Chicago Mayor Rahm Emanuel was among the dignitaries at Union Station Sunday as he highlighted redevelopment work being undertaken at the historic transportation hub.
The proposed project, which would feature a partnership between the city, Amtrak, and other development partners, will bring a variety of new features and attractions to the area around the station, and represents the city’s commitment to creating and maintaining a 21st century transportation infrastructure.
“You want a 21st century economy? You have to have a 21st century transportation infrastructure,” Emanuel said. “If you have a middle 20th century mindset, you’ll just run at that speed.”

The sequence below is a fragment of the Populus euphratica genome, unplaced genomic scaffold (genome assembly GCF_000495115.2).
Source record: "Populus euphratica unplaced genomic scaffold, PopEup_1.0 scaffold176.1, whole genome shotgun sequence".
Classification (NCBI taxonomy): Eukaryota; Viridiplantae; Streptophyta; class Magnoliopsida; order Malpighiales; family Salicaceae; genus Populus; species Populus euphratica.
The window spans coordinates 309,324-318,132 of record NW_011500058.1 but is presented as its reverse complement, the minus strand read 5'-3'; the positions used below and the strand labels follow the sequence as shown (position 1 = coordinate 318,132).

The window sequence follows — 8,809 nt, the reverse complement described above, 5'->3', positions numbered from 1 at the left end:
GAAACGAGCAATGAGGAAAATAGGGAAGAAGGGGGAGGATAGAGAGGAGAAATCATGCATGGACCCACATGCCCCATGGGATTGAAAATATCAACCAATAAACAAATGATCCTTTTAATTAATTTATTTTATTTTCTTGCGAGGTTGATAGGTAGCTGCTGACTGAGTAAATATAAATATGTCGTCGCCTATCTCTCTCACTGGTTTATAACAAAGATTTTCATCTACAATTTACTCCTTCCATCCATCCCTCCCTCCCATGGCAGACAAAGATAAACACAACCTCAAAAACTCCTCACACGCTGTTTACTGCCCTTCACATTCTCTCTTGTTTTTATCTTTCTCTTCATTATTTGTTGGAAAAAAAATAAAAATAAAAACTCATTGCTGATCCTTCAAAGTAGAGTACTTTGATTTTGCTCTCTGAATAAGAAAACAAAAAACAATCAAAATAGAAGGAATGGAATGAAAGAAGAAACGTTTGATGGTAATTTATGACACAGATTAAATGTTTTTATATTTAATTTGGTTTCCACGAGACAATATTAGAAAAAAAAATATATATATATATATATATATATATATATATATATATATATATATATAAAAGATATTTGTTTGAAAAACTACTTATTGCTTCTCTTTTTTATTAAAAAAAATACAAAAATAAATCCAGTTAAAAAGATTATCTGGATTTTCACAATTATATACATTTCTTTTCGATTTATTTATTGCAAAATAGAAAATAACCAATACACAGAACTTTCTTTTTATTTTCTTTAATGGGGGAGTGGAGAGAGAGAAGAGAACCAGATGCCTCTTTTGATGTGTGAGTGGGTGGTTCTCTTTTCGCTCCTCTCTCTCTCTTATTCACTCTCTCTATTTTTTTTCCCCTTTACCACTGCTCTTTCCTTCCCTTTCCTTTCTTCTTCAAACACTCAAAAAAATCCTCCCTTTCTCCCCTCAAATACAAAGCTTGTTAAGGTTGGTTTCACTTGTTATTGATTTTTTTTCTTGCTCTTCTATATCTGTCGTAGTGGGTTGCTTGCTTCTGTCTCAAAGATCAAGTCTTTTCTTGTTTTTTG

The next phase of the project will create a new entrance on Clinton Street, offering an opportunity for the development of a new food court and retail space, according to a press release from the city.
A proposed 50-story office tower and one and a half acre park are also being discussed, and will be considered by the Chicago City Council in the coming weeks and months.
If approved, construction would potentially begin as soon as late 2019, and would last up to three years.
The project would create an estimated 5,100 construction jobs and nearly 500 permanent jobs when it is completed, according to city estimates.
“The project represents a great opportunity to preserve and revitalize the City’s busiest train station while also accommodating ongoing demand for commercial office space in the West Loop,” said David L. Reifman, the city’s commissioner of the Department of Planning and Development.